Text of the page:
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Leasco acquired the exclusive right to purchase all outstanding shares of M & D stock. Central Transport and GLS Leasco are wholly-owned subsidiaries of appellant CenTra, Inc. (collectively, "Centra"). On January 4, 1984, Centra received temporary ICC authority to operate M & D, and Centra assumed control of M & D on January 9. Centra obtained permanent ICC authority, together with approval of its proposed stock acquisitions, on March 7, 1984. On February 2, 1985, the stock purchase agreements involving M & D were consummated, with the result that between them Central Transport and GLS Leasco purchased 100% of M & D's common stock.

On March 29, 1984, soon after Centra took control, M & D instituted Chapter 11 reorganization proceedings in the United States Bankruptcy Court for the Middle District of North Carolina. Prior to filing its petition, M & D had operated both a General Commodities Division and a Special Commodities Division within the Pension Fund's jurisdiction, and had contributed to the Pension Fund on behalf of employees in both divisions. As the result of a strike, however, M & D terminated the operations of the more profitable General Commodities Division and operated only the Special Commodities Division after December 7, 1984. The termination of the General Commodities Division caused M & D to reduce its contributions to the Pension Fund significantly in 1985, 1986, and 1987.

In the belief that M & D would suffer a complete withdrawal from the fund, 1 the Pension Fund on April 14, 1984 filed the first of a series of contingent and, later, fixed proofs of claim with the bankruptcy court. When M & D in fact continued its contributions, but on a reduced basis, the Pension Fund filed subsequent contingent claims for partial withdrawal under ERISA. The Pension Fund's second amended fixed proof of claim, filed April 3, 1989, asserted that the anticipated partial withdrawal had occurred as of December 31, 1987, and that M & D was therefore indebted to the Pension Fund for partial withdrawal liability in the amount of $247,172.98.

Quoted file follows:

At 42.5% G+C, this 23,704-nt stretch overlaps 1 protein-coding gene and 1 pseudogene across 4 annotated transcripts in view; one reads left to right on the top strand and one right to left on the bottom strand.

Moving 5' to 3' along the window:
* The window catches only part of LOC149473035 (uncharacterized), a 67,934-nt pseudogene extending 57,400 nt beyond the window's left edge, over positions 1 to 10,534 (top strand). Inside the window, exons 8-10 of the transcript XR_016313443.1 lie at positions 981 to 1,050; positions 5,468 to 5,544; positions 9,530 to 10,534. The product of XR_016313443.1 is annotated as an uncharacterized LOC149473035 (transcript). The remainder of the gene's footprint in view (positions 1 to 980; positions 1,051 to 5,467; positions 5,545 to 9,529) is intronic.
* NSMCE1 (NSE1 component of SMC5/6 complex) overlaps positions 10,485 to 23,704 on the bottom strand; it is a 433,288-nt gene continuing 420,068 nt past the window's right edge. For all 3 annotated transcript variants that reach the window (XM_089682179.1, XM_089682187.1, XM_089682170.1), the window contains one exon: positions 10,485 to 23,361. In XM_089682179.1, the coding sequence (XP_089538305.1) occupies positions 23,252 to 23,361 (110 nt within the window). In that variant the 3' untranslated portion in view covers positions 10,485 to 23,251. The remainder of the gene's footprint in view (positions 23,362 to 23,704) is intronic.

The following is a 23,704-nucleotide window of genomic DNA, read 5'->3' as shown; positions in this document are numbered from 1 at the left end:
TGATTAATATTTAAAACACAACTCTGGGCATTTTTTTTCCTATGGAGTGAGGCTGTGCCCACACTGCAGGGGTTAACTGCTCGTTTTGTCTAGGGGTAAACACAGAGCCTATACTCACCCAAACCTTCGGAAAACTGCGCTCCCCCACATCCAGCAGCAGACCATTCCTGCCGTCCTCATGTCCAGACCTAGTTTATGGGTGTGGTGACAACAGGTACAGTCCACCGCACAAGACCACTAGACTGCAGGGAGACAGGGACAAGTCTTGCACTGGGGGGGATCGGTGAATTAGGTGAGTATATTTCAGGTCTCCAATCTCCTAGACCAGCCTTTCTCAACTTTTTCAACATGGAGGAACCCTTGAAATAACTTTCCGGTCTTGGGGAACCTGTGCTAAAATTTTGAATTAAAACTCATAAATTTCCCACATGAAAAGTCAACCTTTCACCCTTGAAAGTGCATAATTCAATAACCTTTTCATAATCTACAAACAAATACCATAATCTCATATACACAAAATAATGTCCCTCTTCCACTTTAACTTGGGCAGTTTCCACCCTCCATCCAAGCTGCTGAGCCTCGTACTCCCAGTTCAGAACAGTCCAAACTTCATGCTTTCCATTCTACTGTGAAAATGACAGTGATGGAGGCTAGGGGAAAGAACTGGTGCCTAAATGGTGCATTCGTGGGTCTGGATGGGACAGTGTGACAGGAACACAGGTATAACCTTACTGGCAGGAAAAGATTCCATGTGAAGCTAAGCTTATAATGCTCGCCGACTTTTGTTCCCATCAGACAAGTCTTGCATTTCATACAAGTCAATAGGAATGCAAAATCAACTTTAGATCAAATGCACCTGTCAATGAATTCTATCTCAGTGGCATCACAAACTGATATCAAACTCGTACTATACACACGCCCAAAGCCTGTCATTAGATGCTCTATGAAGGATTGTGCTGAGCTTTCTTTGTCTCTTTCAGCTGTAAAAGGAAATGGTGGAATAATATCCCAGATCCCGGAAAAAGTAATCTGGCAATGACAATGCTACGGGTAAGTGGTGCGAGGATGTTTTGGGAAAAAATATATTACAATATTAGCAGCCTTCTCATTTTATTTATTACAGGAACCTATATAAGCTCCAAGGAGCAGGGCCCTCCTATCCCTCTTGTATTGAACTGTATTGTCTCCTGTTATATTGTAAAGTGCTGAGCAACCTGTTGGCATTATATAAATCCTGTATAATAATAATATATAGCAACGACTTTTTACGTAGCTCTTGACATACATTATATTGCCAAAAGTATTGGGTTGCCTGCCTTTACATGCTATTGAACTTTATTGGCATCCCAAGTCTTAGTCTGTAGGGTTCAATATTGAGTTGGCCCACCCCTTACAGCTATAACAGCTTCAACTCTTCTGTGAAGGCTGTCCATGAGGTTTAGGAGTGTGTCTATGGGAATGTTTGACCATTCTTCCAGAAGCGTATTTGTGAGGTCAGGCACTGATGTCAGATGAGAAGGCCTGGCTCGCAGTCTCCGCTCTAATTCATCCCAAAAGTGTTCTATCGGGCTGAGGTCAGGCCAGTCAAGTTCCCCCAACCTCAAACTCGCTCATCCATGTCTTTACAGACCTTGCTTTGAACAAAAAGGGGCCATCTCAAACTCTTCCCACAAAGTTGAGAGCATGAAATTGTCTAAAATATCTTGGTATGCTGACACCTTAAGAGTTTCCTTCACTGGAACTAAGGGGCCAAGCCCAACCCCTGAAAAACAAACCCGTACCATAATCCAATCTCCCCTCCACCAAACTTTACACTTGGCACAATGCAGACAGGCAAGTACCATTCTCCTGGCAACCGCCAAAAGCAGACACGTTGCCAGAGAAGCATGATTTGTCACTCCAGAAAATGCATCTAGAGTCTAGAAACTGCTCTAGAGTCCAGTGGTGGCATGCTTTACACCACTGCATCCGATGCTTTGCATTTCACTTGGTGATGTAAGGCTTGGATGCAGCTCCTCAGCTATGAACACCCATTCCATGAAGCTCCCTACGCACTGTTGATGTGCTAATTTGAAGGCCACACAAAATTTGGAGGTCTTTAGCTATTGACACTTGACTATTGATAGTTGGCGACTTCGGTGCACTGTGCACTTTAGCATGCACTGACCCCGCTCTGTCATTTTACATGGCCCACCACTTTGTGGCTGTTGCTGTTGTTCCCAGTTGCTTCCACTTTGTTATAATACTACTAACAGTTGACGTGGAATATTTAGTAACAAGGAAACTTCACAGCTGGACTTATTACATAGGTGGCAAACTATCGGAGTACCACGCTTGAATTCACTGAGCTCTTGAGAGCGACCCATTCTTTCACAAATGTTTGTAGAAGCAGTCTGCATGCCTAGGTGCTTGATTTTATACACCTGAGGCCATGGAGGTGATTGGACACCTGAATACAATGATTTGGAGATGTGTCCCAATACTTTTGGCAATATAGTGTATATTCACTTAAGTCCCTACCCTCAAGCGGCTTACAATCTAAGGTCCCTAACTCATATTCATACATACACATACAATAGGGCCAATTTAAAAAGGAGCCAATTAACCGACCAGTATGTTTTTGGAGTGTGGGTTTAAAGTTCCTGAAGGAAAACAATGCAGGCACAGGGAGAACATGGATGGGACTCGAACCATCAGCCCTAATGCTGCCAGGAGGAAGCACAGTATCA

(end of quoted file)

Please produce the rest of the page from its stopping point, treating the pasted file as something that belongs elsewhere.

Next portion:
On March 29, 1986, the bankruptcy court confirmed the M & D reorganization plan. See In re Mason & Dixon Lines, Inc., 63 B.R. 176 (Bankr.M.D.N.C.1986). The plan called for the cancellation of all of M & D's outstanding common stock and an issue of new common stock to CenTra, Inc., the principal corporation which owned Central Transport and GLS Leasco, in exchange for a capital contribution of $1 million. New preferred stock was to be issued to all unsecured creditors, with each creditor receiving preferred stock having a par value equal to the amount of the unsecured claim. The unsecured creditors were divided into two classes: Class 7, consisting of pension plans having withdrawal liability claims, including appellee Pension Fund; and Class 6, consisting of all other unsecured creditors.